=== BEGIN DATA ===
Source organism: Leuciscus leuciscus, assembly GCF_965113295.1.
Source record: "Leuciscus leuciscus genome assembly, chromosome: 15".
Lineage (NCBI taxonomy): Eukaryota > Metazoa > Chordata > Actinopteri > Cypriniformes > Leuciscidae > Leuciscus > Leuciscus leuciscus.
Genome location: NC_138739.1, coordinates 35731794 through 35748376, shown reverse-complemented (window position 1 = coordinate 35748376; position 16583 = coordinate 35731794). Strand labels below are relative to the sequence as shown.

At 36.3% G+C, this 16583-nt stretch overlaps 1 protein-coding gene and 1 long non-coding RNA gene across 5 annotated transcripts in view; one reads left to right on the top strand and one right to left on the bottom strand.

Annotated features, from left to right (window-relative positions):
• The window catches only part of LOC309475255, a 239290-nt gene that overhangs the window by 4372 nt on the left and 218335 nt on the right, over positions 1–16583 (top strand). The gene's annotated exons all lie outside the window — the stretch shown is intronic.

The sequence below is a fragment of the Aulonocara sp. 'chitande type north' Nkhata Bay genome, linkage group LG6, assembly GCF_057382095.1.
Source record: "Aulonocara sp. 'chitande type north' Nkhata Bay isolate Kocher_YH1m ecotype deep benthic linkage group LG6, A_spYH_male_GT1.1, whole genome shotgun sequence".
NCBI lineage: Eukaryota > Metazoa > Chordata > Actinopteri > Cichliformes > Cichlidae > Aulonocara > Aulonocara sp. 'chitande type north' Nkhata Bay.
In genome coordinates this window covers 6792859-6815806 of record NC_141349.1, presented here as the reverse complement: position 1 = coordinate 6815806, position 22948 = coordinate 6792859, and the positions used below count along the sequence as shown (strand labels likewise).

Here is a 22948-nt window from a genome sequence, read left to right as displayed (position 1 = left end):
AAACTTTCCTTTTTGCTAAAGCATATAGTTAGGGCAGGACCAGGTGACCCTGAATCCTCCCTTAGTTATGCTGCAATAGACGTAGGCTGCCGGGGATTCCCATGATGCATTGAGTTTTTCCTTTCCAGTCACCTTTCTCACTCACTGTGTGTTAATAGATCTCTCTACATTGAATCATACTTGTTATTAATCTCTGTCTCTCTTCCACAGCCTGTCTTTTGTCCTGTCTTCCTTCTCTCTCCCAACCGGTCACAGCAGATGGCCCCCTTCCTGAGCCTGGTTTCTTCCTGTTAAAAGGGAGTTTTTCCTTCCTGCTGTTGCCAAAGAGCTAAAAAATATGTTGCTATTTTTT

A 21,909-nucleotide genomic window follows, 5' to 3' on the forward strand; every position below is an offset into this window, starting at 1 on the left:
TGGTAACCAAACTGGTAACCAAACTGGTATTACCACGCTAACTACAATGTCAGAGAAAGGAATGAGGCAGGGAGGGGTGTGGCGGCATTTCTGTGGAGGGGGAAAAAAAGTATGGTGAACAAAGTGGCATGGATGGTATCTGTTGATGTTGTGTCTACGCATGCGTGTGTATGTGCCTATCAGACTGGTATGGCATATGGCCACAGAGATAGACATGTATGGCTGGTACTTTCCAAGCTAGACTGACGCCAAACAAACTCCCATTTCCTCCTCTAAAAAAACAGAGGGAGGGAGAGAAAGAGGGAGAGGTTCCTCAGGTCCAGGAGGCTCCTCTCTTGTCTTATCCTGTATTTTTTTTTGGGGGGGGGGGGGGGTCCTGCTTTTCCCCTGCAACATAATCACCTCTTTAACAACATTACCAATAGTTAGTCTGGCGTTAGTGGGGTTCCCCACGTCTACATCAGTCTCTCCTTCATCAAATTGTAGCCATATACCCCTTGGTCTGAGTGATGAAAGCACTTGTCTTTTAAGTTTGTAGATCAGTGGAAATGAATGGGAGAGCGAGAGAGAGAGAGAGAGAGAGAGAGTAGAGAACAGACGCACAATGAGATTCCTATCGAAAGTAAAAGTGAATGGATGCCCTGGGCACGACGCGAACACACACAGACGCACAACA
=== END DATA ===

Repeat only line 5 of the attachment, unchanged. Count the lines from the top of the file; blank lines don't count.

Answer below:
At 36.3% G+C, this 16583-nt stretch overlaps 1 protein-coding gene and 1 long non-coding RNA gene across 5 annotated transcripts in view; one reads left to right on the top strand and one right to left on the bottom strand.